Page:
Over Highway 66, across Lake Ray Hubbard, drivers may notice a new sign that veteran advocates hope will make a big change.
Nearly two years into a monthly Walk the Bridge initiative, in which volunteers walk two miles on the 22nd of each month to raise awareness for veteran suicide, the bridge now bears the name Heroes Memorial Bridge.
“This is not just a structure anymore. It’s a symbol of unity, respect, reflection and it’s a journey,” said John Salerno.
When Walk the Bridge first started, the United States Department of Veteran Affairs estimated that roughly 22 veterans died by suicide each day.
Today, the research is mixed, but Salerno said some studies put it closer to 26 or even 30.
As a retired New York Police detective and now a member of Badge of Honor, he works hand in hand with other advocates like Rowlett police officer Jeff Freeman and Army veteran Gabriel Kanawite on grassroots efforts to provide resources for those suffering from Post-Traumatic Stress Disorder.
“It’s a combination of frustration, aggravation, loneliness. It all contains one thing. And that is the stigma behind what we go through as veterans and as first responders,” said Gabriel Kanawite.
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Kanawite made his first suicide attempt when he returned from his deployment in Afghanistan. His second followed a return from Iraq.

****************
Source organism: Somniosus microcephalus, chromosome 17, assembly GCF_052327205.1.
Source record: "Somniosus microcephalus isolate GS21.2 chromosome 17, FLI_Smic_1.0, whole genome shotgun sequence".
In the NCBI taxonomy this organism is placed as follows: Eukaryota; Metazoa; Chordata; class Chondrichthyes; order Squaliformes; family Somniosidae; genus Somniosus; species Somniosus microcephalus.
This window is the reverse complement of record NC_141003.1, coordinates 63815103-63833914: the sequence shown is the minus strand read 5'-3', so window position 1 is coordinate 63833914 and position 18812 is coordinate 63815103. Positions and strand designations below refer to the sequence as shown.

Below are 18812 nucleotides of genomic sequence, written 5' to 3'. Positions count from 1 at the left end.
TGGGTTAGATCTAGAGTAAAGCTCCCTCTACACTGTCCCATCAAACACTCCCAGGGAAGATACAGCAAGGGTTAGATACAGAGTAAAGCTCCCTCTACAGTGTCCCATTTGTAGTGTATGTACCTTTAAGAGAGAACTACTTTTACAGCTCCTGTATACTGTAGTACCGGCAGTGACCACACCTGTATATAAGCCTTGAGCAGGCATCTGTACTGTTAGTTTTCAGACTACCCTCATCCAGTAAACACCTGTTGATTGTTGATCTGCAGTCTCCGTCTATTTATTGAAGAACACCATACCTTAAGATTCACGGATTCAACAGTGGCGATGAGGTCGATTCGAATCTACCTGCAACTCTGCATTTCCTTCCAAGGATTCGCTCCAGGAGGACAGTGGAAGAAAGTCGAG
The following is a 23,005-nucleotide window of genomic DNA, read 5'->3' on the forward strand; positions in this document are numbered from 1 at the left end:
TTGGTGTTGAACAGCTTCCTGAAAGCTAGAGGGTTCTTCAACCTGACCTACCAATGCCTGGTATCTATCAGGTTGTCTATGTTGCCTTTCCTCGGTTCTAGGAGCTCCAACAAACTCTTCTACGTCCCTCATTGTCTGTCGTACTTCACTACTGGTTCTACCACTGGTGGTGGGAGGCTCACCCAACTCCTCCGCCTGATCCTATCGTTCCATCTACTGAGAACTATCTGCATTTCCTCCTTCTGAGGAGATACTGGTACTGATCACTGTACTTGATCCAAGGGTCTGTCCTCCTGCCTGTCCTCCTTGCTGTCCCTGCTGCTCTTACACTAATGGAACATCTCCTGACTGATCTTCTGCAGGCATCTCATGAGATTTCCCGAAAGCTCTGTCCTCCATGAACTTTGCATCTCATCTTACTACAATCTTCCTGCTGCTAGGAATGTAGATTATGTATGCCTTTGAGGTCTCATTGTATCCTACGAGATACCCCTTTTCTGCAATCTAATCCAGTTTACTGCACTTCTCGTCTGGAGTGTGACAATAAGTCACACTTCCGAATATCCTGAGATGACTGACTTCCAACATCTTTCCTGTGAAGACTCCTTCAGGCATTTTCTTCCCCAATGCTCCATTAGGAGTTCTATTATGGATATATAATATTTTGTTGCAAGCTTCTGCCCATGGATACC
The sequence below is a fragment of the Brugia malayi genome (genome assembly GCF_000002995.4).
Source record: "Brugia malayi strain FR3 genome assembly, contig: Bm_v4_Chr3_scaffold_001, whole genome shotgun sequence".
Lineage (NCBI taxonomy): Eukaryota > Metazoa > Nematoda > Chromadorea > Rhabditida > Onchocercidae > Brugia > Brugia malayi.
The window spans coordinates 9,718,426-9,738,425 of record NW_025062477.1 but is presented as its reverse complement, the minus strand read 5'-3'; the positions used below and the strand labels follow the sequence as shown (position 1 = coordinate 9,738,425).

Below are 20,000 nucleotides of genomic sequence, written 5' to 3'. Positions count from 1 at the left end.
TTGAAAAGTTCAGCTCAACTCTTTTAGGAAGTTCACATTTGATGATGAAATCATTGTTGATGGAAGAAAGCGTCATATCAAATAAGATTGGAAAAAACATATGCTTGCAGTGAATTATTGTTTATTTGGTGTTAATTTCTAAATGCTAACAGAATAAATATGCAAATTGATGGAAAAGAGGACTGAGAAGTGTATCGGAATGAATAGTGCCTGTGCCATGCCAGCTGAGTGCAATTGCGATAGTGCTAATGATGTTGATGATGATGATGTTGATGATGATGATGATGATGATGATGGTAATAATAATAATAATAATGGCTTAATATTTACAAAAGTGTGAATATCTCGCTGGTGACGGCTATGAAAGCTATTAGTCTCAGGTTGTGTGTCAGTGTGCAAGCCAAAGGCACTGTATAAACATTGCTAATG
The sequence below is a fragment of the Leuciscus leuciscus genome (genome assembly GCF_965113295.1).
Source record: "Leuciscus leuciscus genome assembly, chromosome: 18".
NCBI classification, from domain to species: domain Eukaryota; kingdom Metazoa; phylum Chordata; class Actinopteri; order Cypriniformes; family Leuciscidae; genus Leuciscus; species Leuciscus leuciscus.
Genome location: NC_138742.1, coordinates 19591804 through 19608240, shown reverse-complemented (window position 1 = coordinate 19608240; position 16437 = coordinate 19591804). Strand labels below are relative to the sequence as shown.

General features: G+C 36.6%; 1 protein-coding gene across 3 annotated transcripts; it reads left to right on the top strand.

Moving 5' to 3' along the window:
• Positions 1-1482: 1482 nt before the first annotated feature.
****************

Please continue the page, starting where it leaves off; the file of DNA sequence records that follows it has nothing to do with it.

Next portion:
“I felt probably the loneliest I’ve ever felt in years,” said Kanawite.
He said he didn’t know where to turn.
Today, as a member of the 82nd Airborne Division Association, he works to make sure others don’t find themselves in that position.
But despite several programs through the V.A. and a recent initiative from the White House to raise awareness for the problem, Salerno, Freeman and Kanawite say there simply aren’t enough resources and funding from the government.
Instead, they must rely on spreading the word about community programs like the Veterans’ Resource Outreach Center in Rowlett to make sure everyone who needs help can get it.
Still, they say the biggest barrier in confronting a high number of suicides is removing the stigma around mental healthcare that’s been around for generations.
“For whatever reason as first responders, veterans, we’re not supposed to get injured that way. It’s not a physical injury so it’s hard to process what’s going on with me? What’s wrong with me? I can’t say anything, because I’m going to look weak,” said Jeff Freeman.
But now with a monthly effort to spread awareness, extended by a sign that will be seen by drivers 365 days a year, these advocates believe they're taking a big step towards changing that.
With the help of Blue H.E.L.P, a Heroes Bridge Memorial Park will also be created on the Rowlett side of the park for the military and first responder families who've lost a loved one to suicide. To learn more or donate, click here.